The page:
Avestan

Bodleian J2 fol 175 Y 28 1.jpg
Bodleian J2 fol 175 Y 28 1.jpg
Avestan /əˈvɛstən/,[2] also known historically as Zend, refers to two languages Old Avestan (spoken in the 2nd millennium BCE) and Younger Avestan (spoken in the 1st millennium BCE. The languages are known only from their use as the language of Zoroastrian scripture (the Avesta), from which they derives their name. Both are early Iranian language, a branch of the Indo-Iranian languages within the Indo-European family. Its immediate ancestor was the Proto-Iranian language, a sister language to the Proto-Indo-Aryan language, with both having developed from the earlier Proto-Indo-Iranian. As such, Old Avestan is quite close in grammar and lexicon with Vedic Sanskrit.

The Avestan text corpus was composed in ancient Arachosia, Aria, Bactria, and Margiana,[3] corresponding to the entirety of present-day Afghanistan, and parts of Tajikistan, Turkmenistan, and Uzbekistan. The Yaz culture[4] of Bactria-Margiana has been regarded as a likely archaeological reflection of the early "Eastern Iranian" culture described in the Avesta.

Avestan's status as a sacred language has ensured its continuing use for new compositions long after the language had ceased to be a living language. It is closely related to Vedic Sanskrit, the oldest preserved Indo-Aryan language.[5]

"Avestan, which is associated with northeastern Iran, and Old Persian, which belongs to the southwest, together constitute what is called Old Iranian."[6][f 1] The Old Iranian language group is a branch of the Indo-Iranian language group. Scholars traditionally classify Iranian languages as "eastern" or "western", and within this framework Avestan is classified as eastern. But this distinction is of limited meaning for Avestan, as the linguistic developments that later distinguish Eastern from Western Iranian had not yet occurred. Avestan does not display some typical (South-)Western Iranian innovations already visible in Old Persian, and so in this sense, "eastern" only means "non-western".[8] That is not to say that Avestan does not display any characteristic innovations of its own – e.g., the sibilant pronunciation of the consonant in aša, corresponding to original /rt/ that is preserved in the Old Persian form (arta), as well as Sanskrit (ṛta).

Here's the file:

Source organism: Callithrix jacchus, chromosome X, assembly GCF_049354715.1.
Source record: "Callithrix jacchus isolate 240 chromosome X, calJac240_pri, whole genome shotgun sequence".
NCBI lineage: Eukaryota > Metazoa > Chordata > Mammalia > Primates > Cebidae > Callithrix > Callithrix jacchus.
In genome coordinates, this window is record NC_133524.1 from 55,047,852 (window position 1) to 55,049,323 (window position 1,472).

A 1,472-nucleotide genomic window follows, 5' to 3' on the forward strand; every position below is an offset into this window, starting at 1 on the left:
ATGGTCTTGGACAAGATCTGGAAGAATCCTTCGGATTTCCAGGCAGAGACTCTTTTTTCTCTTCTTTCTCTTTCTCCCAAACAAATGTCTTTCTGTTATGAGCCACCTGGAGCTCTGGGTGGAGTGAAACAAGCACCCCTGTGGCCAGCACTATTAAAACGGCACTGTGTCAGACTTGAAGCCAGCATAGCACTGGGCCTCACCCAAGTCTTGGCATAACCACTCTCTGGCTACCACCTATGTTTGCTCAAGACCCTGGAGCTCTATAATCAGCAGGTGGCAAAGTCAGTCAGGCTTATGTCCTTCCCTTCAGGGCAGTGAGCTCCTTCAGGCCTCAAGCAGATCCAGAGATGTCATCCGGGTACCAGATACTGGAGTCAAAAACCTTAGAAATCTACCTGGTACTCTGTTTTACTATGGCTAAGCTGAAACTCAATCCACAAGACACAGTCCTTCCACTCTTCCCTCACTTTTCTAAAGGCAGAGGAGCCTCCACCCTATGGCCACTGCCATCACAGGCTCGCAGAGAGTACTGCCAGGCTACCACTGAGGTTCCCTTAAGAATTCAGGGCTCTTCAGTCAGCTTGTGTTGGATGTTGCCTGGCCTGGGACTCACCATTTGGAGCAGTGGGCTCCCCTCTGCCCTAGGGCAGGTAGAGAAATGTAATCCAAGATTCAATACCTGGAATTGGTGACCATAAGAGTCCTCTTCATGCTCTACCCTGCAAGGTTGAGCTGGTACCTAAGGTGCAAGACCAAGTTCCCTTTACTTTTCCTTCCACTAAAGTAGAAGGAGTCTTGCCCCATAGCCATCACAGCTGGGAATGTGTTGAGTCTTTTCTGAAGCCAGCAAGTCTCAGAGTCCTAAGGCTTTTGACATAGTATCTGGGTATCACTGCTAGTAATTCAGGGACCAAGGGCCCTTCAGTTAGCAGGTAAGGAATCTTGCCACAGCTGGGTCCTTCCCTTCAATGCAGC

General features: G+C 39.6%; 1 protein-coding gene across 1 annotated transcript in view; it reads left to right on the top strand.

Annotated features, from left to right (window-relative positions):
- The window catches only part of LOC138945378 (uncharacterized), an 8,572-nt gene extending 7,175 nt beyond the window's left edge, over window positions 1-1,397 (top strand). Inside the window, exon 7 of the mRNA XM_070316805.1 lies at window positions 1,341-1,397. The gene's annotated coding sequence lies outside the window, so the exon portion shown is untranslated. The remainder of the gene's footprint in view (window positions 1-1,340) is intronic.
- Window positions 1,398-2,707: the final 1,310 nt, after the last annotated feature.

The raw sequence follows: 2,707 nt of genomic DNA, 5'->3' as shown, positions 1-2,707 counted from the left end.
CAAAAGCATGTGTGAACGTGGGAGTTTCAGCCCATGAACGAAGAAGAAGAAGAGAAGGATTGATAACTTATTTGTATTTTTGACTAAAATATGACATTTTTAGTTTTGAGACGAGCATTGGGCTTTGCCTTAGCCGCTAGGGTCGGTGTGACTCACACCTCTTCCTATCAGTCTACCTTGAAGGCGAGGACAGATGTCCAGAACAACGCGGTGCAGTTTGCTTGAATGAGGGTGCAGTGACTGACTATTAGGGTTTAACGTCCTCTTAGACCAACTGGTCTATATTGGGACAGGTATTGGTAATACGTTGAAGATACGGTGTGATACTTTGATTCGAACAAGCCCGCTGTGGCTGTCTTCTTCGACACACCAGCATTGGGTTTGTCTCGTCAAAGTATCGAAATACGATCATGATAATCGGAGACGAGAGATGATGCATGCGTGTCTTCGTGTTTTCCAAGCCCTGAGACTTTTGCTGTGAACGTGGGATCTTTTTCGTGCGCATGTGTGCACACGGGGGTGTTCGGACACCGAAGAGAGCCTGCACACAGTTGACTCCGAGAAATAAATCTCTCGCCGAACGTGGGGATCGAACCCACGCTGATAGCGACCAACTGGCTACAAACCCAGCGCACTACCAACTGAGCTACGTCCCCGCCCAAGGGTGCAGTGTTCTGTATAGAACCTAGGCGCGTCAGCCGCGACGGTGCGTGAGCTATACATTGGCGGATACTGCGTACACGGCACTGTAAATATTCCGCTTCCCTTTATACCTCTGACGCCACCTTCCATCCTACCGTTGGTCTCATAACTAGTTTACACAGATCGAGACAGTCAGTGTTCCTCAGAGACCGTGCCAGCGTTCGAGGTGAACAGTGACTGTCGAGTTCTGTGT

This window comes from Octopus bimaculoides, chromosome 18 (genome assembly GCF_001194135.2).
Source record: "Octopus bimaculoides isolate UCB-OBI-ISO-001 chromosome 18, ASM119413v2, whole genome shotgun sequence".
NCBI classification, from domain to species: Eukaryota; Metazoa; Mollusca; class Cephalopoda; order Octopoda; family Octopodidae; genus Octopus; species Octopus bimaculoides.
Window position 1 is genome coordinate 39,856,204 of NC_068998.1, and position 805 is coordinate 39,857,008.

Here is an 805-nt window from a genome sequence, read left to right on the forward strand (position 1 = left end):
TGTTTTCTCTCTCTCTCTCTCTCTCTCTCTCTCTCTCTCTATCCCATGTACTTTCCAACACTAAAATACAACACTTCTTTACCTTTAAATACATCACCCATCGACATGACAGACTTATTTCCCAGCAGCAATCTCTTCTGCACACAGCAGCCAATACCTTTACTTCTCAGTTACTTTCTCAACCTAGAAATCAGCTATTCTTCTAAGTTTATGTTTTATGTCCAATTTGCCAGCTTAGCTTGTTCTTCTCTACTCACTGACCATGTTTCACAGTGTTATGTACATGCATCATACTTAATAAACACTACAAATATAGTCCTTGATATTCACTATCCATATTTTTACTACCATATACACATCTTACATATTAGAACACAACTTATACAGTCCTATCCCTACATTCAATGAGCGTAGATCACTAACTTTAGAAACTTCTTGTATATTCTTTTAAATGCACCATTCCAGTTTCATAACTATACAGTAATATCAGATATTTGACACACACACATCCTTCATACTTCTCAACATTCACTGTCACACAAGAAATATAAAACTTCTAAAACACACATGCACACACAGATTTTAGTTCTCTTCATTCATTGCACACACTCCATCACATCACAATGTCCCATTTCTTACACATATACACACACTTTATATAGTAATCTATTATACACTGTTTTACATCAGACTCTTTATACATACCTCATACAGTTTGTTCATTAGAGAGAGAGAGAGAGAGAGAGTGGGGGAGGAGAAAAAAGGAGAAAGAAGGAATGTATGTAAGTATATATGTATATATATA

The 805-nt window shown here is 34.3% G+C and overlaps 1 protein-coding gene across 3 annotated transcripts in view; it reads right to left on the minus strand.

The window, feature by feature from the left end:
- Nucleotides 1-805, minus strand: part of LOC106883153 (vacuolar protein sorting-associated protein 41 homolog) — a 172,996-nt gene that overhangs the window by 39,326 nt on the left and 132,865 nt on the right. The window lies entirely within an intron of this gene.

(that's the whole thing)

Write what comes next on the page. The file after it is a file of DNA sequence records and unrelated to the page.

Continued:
Old Avestan is closely related to Old Persian and agrees largely morphologically with Vedic Sanskrit.[9] The old ancestor dialect of Pashto was close to the language of the Gathas.[10]

The Avestan language is attested in roughly two forms, known as "Old Avestan" (or "Gathic Avestan") and "Younger Avestan". Younger Avestan did not evolve from Old Avestan; the two differ not only in time, but are also different dialects. Every Avestan text, regardless of whether originally composed in Old or Younger Avestan, underwent several transformations. Karl Hoffmann traced the following stages for Avestan as found in the extant texts. In roughly chronological order:

Many phonetic features cannot be ascribed with certainty to a particular stage since there may be more than one possibility. Every phonetic form that can be ascribed to the Sasanian archetype on the basis of critical assessment of the manuscript evidence must have gone through the stages mentioned above so that "Old Avestan" and "Young Avestan" really mean no more than "Old Avestan and Young Avestan of the Sasanian period."[6]

The script used for writing Avestan developed during the 3rd or 4th century AD. By then the language had been extinct for many centuries, and remained in use only as a liturgical language of the Avesta canon. As is still the case today, the liturgies were memorized by the priesthood and recited by rote.

This page was last edited on 18 July 2018, at 15:40 (UTC).
Reference: https://en.wikipedia.org/wiki/Avestan_language under CC BY-SA license.

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